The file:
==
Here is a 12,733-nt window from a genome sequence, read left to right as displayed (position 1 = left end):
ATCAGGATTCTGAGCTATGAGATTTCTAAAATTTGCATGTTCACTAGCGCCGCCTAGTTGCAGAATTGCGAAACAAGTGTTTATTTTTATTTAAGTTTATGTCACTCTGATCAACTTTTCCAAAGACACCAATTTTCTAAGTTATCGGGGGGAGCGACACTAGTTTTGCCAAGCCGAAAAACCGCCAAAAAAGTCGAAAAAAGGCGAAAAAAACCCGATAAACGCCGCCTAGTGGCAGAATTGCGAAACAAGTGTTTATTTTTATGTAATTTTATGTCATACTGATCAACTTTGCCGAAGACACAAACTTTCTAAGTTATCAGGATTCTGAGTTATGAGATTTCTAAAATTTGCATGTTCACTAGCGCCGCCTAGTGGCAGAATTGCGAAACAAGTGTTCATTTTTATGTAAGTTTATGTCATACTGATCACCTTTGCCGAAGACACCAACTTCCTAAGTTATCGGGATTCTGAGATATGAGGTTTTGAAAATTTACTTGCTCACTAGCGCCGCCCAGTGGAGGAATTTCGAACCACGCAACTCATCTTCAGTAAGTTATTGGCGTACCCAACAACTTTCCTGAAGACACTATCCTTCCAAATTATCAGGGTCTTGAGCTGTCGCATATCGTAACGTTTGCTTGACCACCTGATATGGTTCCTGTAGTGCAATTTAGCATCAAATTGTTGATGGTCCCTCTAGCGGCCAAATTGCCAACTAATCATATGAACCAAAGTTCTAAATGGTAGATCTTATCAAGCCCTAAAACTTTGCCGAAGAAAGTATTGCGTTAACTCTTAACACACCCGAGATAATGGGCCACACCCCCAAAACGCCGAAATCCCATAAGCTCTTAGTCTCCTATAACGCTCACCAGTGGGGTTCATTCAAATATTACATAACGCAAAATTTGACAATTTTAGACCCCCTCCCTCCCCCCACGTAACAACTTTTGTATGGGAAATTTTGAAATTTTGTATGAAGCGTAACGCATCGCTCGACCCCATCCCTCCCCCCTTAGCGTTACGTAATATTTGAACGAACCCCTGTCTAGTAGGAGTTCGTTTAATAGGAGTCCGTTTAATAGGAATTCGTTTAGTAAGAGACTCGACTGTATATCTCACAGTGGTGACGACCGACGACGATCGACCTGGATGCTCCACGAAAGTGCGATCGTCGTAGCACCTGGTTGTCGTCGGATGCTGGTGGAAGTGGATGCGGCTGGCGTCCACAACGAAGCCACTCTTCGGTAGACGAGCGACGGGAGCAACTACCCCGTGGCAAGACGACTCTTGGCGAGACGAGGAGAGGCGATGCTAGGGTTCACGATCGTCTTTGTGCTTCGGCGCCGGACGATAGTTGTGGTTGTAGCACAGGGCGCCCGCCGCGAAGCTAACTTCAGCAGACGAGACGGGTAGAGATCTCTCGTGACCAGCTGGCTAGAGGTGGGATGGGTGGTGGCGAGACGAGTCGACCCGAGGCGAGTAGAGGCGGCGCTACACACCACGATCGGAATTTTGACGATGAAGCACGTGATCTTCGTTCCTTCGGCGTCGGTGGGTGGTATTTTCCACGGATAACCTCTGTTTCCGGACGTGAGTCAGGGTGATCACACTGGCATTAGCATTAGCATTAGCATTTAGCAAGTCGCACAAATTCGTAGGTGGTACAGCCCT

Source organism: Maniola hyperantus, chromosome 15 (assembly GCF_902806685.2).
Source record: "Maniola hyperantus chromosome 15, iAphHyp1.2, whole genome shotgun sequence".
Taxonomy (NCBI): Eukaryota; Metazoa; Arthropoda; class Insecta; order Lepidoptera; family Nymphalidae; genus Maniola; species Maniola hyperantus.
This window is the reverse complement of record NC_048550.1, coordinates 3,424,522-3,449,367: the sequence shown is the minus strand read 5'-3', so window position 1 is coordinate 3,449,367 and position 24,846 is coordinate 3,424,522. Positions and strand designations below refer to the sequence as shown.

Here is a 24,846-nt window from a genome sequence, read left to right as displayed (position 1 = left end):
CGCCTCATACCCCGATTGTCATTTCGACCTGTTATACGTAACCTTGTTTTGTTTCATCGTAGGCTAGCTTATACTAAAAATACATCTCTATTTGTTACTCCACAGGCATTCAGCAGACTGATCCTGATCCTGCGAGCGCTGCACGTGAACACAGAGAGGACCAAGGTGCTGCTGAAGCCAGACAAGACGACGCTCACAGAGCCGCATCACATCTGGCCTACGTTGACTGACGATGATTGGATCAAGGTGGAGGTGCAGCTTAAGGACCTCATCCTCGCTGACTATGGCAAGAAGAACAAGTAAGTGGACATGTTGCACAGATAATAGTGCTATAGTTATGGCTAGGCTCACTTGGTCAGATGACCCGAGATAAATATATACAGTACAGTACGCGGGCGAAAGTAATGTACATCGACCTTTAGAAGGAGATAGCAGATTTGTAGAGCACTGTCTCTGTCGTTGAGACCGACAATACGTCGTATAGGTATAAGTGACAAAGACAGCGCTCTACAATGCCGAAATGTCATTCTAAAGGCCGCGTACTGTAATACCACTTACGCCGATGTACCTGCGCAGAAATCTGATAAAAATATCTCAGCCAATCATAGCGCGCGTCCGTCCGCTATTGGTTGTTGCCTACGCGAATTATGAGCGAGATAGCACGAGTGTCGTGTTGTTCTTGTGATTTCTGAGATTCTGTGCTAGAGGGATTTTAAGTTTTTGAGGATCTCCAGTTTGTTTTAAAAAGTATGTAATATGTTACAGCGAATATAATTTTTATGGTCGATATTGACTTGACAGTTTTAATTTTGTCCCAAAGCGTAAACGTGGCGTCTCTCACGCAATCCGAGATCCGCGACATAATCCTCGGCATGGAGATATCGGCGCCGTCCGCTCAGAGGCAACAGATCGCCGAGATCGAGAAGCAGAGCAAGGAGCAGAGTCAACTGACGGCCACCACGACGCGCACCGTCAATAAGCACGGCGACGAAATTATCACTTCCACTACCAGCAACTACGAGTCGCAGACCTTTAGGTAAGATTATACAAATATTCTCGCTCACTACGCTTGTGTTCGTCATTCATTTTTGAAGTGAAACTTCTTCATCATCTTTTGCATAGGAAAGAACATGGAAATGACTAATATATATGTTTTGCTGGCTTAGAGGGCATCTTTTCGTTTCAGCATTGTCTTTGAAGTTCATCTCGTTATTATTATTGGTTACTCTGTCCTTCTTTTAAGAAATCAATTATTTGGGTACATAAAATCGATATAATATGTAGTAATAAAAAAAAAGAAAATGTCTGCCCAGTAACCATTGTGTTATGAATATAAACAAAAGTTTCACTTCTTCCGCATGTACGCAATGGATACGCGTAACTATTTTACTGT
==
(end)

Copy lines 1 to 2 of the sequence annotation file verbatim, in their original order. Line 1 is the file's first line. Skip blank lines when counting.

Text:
Here is a 12,733-nt window from a genome sequence, read left to right as displayed (position 1 = left end):
ATCAGGATTCTGAGCTATGAGATTTCTAAAATTTGCATGTTCACTAGCGCCGCCTAGTTGCAGAATTGCGAAACAAGTGTTTATTTTTATTTAAGTTTATGTCACTCTGATCAACTTTTCCAAAGACACCAATTTTCTAAGTTATCGGGGGGAGCGACACTAGTTTTGCCAAGCCGAAAAACCGCCAAAAAAGTCGAAAAAAGGCGAAAAAAACCCGATAAACGCCGCCTAGTGGCAGAATTGCGAAACAAGTGTTTATTTTTATGTAATTTTATGTCATACTGATCAACTTTGCCGAAGACACAAACTTTCTAAGTTATCAGGATTCTGAGTTATGAGATTTCTAAAATTTGCATGTTCACTAGCGCCGCCTAGTGGCAGAATTGCGAAACAAGTGTTCATTTTTATGTAAGTTTATGTCATACTGATCACCTTTGCCGAAGACACCAACTTCCTAAGTTATCGGGATTCTGAGATATGAGGTTTTGAAAATTTACTTGCTCACTAGCGCCGCCCAGTGGAGGAATTTCGAACCACGCAACTCATCTTCAGTAAGTTATTGGCGTACCCAACAACTTTCCTGAAGACACTATCCTTCCAAATTATCAGGGTCTTGAGCTGTCGCATATCGTAACGTTTGCTTGACCACCTGATATGGTTCCTGTAGTGCAATTTAGCATCAAATTGTTGATGGTCCCTCTAGCGGCCAAATTGCCAACTAATCATATGAACCAAAGTTCTAAATGGTAGATCTTATCAAGCCCTAAAACTTTGCCGAAGAAAGTATTGCGTTAACTCTTAACACACCCGAGATAATGGGCCACACCCCCAAAACGCCGAAATCCCATAAGCTCTTAGTCTCCTATAACGCTCACCAGTGGGGTTCATTCAAATATTACATAACGCAAAATTTGACAATTTTAGACCCCCTCCCTCCCCCCACGTAACAACTTTTGTATGGGAAATTTTGAAATTTTGTATGAAGCGTAACGCATCGCTCGACCCCATCCCTCCCCCCTTAGCGTTACGTAATATTTGAACGAACCCCTGTCTAGTAGGAGTTCGTTTAATAGGAGTCCGTTTAATAGGAATTCGTTTAGTAAGAGACTCGACTGTATATCTCACAGTGGTGACGACCGACGACGATCGACCTGGATGCTCCACGAAAGTGCGATCGTCGTAGCACCTGGTTGTCGTCGGATGCTGGTGGAAGTGGATGCGGCTGGCGTCCACAACGAAGCCACTCTTCGGTAGACGAGCGACGGGAGCAACTACCCCGTGGCAAGACGACTCTTGGCGAGACGAGGAGAGGCGATGCTAGGGTTCACGATCGTCTTTGTGCTTCGGCGCCGGACGATAGTTGTGGTTGTAGCACAGGGCGCCCGCCGCGAAGCTAACTTCAGCAGACGAGACGGGTAGAGATCTCTCGTGACCAGCTGGCTAGAGGTGGGATGGGTGGTGGCGAGACGAGTCGACCCGAGGCGAGTAGAGGCGGCGCTACACACCACGATCGGAATTTTGACGATGAAGCACGTGATCTTCGTTCCTTCGGCGTCGGTGGGTGGTATTTTCCACGGATAACCTCTGTTTCCGGACGTGAGTCAGGGTGATCACACTGGCATTAGCATTAGCATTAGCATTTAGCAAGTCGCACAAATTCGTAGGTGGTACAGCCCT